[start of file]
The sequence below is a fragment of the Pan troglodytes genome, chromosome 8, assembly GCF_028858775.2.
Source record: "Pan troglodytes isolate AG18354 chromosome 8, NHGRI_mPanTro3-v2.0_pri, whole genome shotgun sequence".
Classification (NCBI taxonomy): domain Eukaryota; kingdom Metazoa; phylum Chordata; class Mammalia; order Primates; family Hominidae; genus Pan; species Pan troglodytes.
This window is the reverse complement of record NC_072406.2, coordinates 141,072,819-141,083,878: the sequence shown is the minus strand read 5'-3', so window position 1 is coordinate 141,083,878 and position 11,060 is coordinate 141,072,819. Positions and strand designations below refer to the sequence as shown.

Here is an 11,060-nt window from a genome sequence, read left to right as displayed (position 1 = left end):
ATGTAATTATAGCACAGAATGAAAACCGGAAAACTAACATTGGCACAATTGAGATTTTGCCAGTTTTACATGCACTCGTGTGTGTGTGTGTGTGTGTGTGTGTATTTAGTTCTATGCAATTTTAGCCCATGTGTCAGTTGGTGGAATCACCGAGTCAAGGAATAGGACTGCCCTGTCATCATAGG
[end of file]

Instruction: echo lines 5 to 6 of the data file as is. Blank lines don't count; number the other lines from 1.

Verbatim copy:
Here is an 11,060-nt window from a genome sequence, read left to right as displayed (position 1 = left end):
ATGTAATTATAGCACAGAATGAAAACCGGAAAACTAACATTGGCACAATTGAGATTTTGCCAGTTTTACATGCACTCGTGTGTGTGTGTGTGTGTGTGTGTGTATTTAGTTCTATGCAATTTTAGCCCATGTGTCAGTTGGTGGAATCACCGAGTCAAGGAATAGGACTGCCCTGTCATCATAGG